19 May.

20 MS. KORNER: Yes, I didn't take him through them but Your Honours

21 can see them in the gazettes.

22 JUDGE AGIUS: Okay. So now we are moving to a different topic?

23 MS. KORNER: Yes.

24 JUDGE AGIUS: All right. I just wanted to make sure.

25 MS. KORNER: You're absolutely right. We are now back to the

Page 20134

1 Petrovac meetings, not the regional meetings.

2 JUDGE AGIUS: All right. Okay.

3 MS. KORNER: This is all on the same topic.

4 Q. Again, I think you took the minutes for this one, didn't you,

5 Mr. Radojko, judge?

6 A. I did, yes.

7 MS. KORNER: Your Honour, this is an AID document, in passing.

8 Q. Item number 1, Mr. Novakovic opens the discussion and pointed out

9 that it was necessary to adopt positions at the level of the Autonomous

10 Region of Krajina on how to deal with inhabitants who are not loyal to the

11 Serbian republic of Bosnia-Herzegovina. This meeting was quite a late

12 meeting. It looks like 20 past 10.00 in the evening. That day, there was

13 another meeting of these municipalities, and this time in Korcanica, I

14 think, on the 14th of June. Do you know if Mr. Novakovic had attended a

15 meeting that day?

16 A. I don't. He perhaps told us, but because of the sequence of those

17 meetings, it's quite possible that he went to Korcanica and therefore

18 conveyed these meeting for a later time, for a later hour so that he could

19 come back.

20 Q. All right. Just to look at -- I don't think this time you did

21 attend the meeting. Yes, I'm sorry, the meeting in Korcanica. Okay.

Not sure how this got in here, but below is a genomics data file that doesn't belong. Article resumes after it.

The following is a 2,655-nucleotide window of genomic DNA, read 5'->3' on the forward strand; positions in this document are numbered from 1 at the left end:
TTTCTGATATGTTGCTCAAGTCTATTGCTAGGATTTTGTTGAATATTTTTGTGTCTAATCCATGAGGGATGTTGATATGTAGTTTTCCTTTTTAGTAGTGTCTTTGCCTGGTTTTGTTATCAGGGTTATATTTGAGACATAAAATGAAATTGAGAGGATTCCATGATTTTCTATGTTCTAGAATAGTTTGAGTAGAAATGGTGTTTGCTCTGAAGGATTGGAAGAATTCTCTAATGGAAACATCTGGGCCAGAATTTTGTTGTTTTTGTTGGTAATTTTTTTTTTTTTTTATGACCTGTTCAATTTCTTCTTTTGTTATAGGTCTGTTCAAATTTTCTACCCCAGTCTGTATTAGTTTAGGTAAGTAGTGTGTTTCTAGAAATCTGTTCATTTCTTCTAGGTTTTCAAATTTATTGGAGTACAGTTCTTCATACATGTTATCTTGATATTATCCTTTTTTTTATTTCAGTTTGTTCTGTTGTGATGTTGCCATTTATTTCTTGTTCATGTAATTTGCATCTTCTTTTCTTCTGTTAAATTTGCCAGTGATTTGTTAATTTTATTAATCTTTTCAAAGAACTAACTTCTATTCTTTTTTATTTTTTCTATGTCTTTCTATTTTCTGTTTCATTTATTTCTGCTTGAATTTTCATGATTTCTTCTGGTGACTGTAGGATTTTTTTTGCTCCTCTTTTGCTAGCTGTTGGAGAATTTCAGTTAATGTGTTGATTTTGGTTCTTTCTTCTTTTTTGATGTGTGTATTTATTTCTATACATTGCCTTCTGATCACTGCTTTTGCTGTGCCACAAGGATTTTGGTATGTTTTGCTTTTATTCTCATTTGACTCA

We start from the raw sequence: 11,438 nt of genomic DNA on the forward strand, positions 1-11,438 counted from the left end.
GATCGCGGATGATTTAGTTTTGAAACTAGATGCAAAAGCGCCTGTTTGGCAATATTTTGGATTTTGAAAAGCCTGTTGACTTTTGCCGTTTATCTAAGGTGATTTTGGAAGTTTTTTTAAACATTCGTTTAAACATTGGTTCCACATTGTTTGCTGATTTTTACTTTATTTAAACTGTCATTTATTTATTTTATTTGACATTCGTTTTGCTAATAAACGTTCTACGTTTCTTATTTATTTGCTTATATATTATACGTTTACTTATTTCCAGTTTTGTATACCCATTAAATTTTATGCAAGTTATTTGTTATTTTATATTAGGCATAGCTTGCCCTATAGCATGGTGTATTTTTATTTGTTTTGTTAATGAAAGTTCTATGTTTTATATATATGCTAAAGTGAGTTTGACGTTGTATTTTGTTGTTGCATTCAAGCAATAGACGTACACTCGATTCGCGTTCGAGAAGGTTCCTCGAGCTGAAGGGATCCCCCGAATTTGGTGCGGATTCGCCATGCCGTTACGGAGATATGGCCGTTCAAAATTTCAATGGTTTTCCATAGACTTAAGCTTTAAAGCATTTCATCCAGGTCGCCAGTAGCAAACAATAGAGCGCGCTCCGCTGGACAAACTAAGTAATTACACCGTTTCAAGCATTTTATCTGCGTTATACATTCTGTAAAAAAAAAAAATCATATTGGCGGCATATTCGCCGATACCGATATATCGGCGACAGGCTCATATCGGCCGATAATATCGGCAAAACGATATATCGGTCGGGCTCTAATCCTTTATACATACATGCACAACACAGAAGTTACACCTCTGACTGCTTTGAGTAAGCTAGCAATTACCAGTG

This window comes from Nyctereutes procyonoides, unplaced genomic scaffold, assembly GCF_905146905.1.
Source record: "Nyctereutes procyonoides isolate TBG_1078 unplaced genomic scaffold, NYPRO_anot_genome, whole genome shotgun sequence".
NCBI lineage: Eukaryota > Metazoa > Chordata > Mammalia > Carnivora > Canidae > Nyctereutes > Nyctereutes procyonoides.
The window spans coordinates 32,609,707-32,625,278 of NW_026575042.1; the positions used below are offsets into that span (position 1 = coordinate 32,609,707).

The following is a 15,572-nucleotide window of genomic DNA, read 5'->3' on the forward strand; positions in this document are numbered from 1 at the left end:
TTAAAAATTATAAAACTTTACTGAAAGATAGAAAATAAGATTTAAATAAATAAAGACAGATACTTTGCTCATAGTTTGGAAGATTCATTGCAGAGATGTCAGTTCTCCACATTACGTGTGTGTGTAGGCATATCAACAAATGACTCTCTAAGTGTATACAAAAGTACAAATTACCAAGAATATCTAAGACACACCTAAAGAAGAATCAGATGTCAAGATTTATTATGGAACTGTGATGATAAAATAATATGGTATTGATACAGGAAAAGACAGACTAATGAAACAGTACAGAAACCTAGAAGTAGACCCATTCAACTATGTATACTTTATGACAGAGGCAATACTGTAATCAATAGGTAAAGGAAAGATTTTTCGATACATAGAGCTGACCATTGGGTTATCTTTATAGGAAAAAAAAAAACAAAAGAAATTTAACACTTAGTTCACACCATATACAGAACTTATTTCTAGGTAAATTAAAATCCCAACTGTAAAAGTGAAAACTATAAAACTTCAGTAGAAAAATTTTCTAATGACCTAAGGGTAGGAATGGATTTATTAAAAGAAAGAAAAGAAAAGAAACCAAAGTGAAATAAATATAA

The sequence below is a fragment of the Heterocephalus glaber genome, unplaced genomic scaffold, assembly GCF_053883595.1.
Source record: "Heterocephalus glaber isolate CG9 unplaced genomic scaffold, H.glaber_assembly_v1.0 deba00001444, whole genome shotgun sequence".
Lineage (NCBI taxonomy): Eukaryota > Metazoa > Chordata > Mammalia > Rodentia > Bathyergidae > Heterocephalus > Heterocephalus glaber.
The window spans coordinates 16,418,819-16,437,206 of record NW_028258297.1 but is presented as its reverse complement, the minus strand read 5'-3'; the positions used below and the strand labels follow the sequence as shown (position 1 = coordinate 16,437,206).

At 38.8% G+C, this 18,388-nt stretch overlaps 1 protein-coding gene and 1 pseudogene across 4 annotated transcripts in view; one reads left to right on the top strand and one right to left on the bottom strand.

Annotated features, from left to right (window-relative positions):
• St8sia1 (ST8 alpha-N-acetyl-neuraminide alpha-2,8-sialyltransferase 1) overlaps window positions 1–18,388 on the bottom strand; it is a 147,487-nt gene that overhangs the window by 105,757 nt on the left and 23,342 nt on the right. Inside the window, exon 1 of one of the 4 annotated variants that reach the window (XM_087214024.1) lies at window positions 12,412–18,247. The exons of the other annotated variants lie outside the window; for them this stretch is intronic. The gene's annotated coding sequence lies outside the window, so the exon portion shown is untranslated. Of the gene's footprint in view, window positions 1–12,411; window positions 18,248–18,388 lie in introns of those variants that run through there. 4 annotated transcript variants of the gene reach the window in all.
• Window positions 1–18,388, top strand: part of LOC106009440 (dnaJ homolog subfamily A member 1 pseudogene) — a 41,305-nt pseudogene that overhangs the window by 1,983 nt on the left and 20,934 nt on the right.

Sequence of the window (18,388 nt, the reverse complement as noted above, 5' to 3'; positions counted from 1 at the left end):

22 Now, then, we see that Mr. Vrzina reported on the situation in the

23 municipality and conveyed the brigade command's request that Muslims be

24 excluded from the work of the municipal assembly administrative organs and

25 that arrested persons suspected on reasonable grounds of participating in

Page 20135

1 undermining the Serbian republic defence or preparing an attack on its

2 institutions and citizens should not be released from detention before

3 trial. And then requested that Muslim inhabitants who had pledged loyalty

4 to the Serbian republic be included in defence preparations.

5 So again, the military was reinforcing what it had said the

6 previous day, about Muslims effectively being excluded and indeed -- well,

7 excluded. Is that right?

8 A. Yes. It is right. The army never stopped putting pressure. They

9 had learned that there was an intention to form a unit made of Muslims and

10 incorporated in the defence and they opposed it. And also when he talks

11 about these detainees, Mr. Gacesa, who was the chief of police said and I

12 don't think you can find it in the minutes, told the president that the

13 police practically had no evidence against the majority of those detainees

14 and that they would have to release them, and of course, the members of

15 the military command learned about that and they spread this information

16 around the units on the front and therefore the pressure not to release

17 them, so this conclusion is not based on law but it is a factual

18 conclusion.

19 Q. All right. You can put that away and I'm going to just ask you to

20 look at the record of the meeting of the, as it's now called Sansko-Unska

21 area which is P247, just to ask you about one aspect of what was said. I

22 think it's a proposal, if we look at the page in our copy it begins

23 00471394, joint positions, I think it must be to be taken, at the 15th of

24 June session in Banja Luka. Because the date of this document is the

25 12th -- the 14th of June at 1200 hours. We think the work of the Crisis

Page 20136

1 Staff of the Autonomous Region of Krajina under wartime circumstances

2 should be much more serious, that its politicians and experts should pay

3 much more attention to the problems in all constituent municipalities of